At first, the question stumped me. After all, public cloud computing is a well-established model at this point, and virtually every organization is taking advantage of cloud software, infrastructure or platforms on some level. Even organizations that are keeping a sizable chunk of their resources in-house typically have a reason to do so — whether that has to do with cost, security or the need to run legacy applications on certain infrastructure. (It’s not as though these IT administrators simply haven’t considered the cloud.)
But after I thought for a moment, I realized public cloud offerings change so quickly that many organizations really are missing out on a number of opportunities to leverage the cloud to improve operations. By considering the following cloud engagements, many companies will be able to improve their IT environments, enhance security and leverage the cloud more effectively.
Multicloud Environments: Key to Balancing Negotiation Power
Until recently, organizations have often gone all in with one of the large public cloud vendors and have simply stayed there. More and more, however, IT managers are realizing they can achieve cost or performance improvements by tying resources from multiple vendors together in a multicloud environment. One company CDW works with had all of its resources with a single cloud provider and was spending $20 million a year on its cloud environment. When the company went to renegotiate its contract, the vendor (knowing its client lacked the flexibility to quickly pivot to another provider) essentially said, “You’re going to pay what we tell you to pay.” If for no other reason than to be in a stronger negotiating position, companies should consider multicloud opportunities.
Single-Tenant Environments: Now Available from Public Cloud Providers
Although security and compliance are no longer the definitive cloud roadblocks they were once considered to be, some organizations lack the option to place certain data in multitenant public cloud environments. Often, this ends the conversation around the cloud, and companies simply choose to keep those workloads in-house. However, public cloud providers are now offering dedicated single-tenant environments, allowing organizations to utilize infrastructure as though they own it — but still pay for the resources in a consumption-based model. With the accelerating pace of change in the compute and application landscapes, it often makes better sense for organizations to go this route rather than purchase on-premises infrastructure to house sensitive data or workloads.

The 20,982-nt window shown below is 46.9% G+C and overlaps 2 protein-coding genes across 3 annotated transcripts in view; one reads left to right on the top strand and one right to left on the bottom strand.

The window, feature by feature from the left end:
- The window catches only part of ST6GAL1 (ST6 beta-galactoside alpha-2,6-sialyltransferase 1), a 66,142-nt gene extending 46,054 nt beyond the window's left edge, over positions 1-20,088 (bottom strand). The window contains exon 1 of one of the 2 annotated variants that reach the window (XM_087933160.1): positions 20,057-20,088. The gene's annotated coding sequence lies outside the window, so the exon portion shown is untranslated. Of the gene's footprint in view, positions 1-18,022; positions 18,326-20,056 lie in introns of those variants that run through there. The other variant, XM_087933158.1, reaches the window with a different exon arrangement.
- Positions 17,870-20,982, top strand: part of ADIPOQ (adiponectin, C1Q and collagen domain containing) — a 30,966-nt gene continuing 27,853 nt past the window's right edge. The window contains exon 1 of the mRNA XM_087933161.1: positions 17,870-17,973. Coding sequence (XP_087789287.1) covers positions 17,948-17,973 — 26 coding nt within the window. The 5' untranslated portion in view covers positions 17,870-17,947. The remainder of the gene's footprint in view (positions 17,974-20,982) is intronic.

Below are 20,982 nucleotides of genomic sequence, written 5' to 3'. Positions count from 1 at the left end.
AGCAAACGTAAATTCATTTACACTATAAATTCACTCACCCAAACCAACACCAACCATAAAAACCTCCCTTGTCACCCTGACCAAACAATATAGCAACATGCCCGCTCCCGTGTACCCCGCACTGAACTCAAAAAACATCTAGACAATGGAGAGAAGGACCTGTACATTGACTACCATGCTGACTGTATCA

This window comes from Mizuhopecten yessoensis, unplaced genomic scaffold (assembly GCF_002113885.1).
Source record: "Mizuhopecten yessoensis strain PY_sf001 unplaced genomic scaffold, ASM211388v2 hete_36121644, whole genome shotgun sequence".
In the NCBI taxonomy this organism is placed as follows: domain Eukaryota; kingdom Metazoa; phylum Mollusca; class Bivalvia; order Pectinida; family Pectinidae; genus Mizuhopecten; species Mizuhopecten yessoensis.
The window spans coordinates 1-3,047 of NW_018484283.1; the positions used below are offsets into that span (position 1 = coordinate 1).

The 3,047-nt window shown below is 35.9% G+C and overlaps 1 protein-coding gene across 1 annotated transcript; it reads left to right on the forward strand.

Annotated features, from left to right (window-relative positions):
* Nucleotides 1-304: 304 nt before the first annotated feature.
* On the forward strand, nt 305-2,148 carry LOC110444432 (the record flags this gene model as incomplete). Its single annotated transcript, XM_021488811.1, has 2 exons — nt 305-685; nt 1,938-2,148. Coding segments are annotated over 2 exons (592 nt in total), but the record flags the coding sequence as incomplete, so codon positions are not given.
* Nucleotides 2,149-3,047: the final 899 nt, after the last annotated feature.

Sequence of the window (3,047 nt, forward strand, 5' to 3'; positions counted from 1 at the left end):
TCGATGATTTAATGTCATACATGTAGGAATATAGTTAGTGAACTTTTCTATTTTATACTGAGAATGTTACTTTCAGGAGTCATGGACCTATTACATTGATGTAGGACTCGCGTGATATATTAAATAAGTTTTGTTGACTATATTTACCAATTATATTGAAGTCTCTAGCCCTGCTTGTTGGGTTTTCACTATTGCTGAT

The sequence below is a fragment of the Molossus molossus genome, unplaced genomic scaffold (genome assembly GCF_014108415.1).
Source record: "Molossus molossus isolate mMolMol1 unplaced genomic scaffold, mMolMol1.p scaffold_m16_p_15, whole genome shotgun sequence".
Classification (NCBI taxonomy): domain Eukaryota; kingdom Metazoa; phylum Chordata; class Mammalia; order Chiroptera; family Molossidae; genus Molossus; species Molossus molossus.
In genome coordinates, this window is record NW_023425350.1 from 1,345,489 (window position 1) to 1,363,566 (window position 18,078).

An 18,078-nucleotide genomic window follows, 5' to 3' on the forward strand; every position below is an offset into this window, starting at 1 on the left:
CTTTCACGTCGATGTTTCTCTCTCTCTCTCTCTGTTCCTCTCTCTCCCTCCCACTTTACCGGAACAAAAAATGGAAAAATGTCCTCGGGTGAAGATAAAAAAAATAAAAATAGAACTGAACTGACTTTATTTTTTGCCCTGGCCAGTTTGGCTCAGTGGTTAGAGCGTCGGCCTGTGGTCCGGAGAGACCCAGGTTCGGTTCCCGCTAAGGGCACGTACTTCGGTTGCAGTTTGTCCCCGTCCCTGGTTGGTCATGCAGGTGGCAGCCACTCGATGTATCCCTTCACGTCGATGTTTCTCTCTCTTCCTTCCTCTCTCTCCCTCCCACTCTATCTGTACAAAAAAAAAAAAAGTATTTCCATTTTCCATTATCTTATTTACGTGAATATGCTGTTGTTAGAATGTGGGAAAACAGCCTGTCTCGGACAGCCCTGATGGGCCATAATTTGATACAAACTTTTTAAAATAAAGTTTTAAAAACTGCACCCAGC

Next-Generation Firewalls: Delivering Cloud Security “As a Service”
Historically, security solutions such as firewalls have been implemented within an organization, standing as a safeguard between internet traffic and enterprise data and systems. However, vendors such as Fortinet have begun offering their next-generation firewall solutions via an “as a service” model. In this setup, the NGFW service is delivered directly from an organization’s internet service provider — essentially providing security at the edge, rather than at the core of the network. This allows organizations to connect remote and branch sites directly to the internet (rather than routing traffic through a central data center), which can result in improved availability and cost savings. Additionally, delivering NGFW capabilities via the cloud relieves companies from the burden of constantly patching and updating their firewalls.
Bringing It All Together with Help from a Trusted Cloud Partner
Cloud offerings are constantly evolving, and it can be difficult for internal IT administrators to stay abreast of changes and independently evaluate which tools will bring value to their businesses. By working with a trusted third-party partner such as CDW, organizations can lean on experts who do this work every day and intimately understand the risks and rewards of various solutions.
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